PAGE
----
align-content to align your flex lines on the cross axis. However, this will require that you have additional space on the cross axis. In the below demo, my cross axis is running in the block direction as a column, and I have set the height of the flex container to
60vh. As this is more than is needed to display my flex items I have spare space vertically in the container.
I can then use
align-content with any of the values:
See the Pen Smashing Flexbox Series 2: align-content with flex-direction: row by Rachel Andrew (@rachelandrew) on CodePen.
align-content would work as in the following example.
See the Pen Smashing Flexbox Series 2: align-content with flex-direction: column by Rachel Andrew (@rachelandrew) on CodePen.
justify-content, we are working with the lines as a group and distributing the spare space.
In the Box Alignment, we find the shorthand
place-content; using this property means you can set
align-content at once. The first value is for
align-content, the second for
justify-content. If you only set one value then both values are set to that value, therefore:
.container place-content: space-between stretch;
Is the same as:
.container align-content: space-between; justify-content: stretch;
If we used:
.container place-content: space-between;
This would be the same as:
.container align-content: space-between; justify-content: space-between;
Cross Axis Alignment With
We now know that we can align our set of flex items or our flex lines as a group. However, there is another way we might wish to align our items and that is to align items in relationship to each other on the cross axis. Your flex container has a height. That height might be defined by the height of the tallest item as in this image.
It might instead be defined by adding a height to the flex container:
The reason that flex items appear to stretch to the size of the tallest item is that the initial value of
stretch. The items stretch on the cross access to become the size of the flex container in that direction.
Note that where
align-items is concerned, if you have a multi-line flex container, each line acts like a new flex container. The tallest item in that line would define the size of all items in that line.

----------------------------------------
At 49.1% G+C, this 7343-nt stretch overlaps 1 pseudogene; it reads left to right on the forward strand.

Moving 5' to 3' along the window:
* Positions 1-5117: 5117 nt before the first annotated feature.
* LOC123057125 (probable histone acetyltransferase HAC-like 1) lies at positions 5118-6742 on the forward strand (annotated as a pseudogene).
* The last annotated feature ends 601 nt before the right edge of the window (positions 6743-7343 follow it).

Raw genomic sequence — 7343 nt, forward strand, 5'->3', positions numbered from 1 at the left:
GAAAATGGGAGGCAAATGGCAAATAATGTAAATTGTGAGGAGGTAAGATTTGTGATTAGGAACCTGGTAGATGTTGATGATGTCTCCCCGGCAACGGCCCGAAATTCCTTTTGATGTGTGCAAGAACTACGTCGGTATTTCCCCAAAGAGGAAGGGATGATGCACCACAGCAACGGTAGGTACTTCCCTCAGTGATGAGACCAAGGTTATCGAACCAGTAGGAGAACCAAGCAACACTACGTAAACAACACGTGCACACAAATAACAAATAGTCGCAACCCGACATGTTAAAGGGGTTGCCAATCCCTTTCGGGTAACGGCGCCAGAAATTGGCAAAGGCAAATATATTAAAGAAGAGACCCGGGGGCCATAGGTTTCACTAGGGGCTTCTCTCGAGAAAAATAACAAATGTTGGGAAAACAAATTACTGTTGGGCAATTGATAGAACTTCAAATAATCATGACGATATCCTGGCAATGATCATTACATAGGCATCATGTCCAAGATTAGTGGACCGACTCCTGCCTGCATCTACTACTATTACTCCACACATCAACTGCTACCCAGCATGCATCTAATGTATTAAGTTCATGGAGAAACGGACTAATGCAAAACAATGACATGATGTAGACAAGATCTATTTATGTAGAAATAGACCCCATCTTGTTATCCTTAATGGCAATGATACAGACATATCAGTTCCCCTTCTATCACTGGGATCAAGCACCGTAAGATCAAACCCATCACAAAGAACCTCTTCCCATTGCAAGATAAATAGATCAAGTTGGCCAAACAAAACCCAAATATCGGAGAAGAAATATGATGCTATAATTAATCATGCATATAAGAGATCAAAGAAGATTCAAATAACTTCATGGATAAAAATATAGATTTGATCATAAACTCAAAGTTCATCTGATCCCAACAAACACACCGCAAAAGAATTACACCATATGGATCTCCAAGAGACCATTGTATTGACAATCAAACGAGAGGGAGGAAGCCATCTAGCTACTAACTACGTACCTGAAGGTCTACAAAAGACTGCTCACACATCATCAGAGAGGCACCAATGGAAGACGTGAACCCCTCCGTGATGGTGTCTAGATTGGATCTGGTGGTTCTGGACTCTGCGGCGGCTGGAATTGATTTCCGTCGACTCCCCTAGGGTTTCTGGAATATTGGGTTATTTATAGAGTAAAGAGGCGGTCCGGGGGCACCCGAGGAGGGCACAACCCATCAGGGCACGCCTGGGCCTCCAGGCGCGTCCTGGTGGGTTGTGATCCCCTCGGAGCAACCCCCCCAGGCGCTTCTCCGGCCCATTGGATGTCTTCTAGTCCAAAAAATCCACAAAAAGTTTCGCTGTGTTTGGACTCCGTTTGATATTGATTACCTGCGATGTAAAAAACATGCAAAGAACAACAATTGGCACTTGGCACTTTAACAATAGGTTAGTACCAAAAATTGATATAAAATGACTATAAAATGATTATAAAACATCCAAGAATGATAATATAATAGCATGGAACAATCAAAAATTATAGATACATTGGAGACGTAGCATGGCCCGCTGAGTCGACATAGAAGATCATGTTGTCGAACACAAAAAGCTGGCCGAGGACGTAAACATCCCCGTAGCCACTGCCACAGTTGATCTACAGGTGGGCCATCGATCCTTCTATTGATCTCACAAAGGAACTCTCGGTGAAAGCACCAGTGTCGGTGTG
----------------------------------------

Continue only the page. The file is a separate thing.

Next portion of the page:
In addition to the initial value of stretch, you can give
align-items a value of
flex-start, in which case they align to the start of the container and no longer stretch to the height.
flex-end moves them to the end of the container on the cross axis.
If you use a value of
center the items all centre against each other:
We can also do baseline alignment. This ensures that the baselines of text line up, as opposed to aligning the boxes around the content.
You can try these values out in the demo:
Individual Alignment With
align-items property means that you can set the alignment of all of the items at once. What this really does is set all of the
align-self values on the individual flex items as a group. You can also use the
align-self property on any individual flex item to align it inside the flex line and against the other flex items.
In the following example, I have used
align-items on the container to set the alignment for the group to
center, but also used
align-self on the first and last items to change their alignment value.
Why Is There No
A common question is why it is not possible to align one item or a group of the items on the main axis. Why is there no
-self property for main axis alignment in Flexbox? If you think about
align-content as being about space distribution, the reason for their being no self-alignment becomes more obvious. We are dealing with the flex items as a group, and distributing available space in some way — either at the start or end of the group or between the items.
If might be also helpful to think about how
align-content work in CSS Grid Layout. In Grid, these properties are used to distribute spare space in the grid container between grid tracks. Once again, we take the tracks as a group, and these properties give us a way to distribute any extra space between them. As we are acting on a group in both Grid and Flexbox, we can’t target an item on its own and do something different with it. However, there is a way to achieve the kind of layout that you are asking for when you ask for a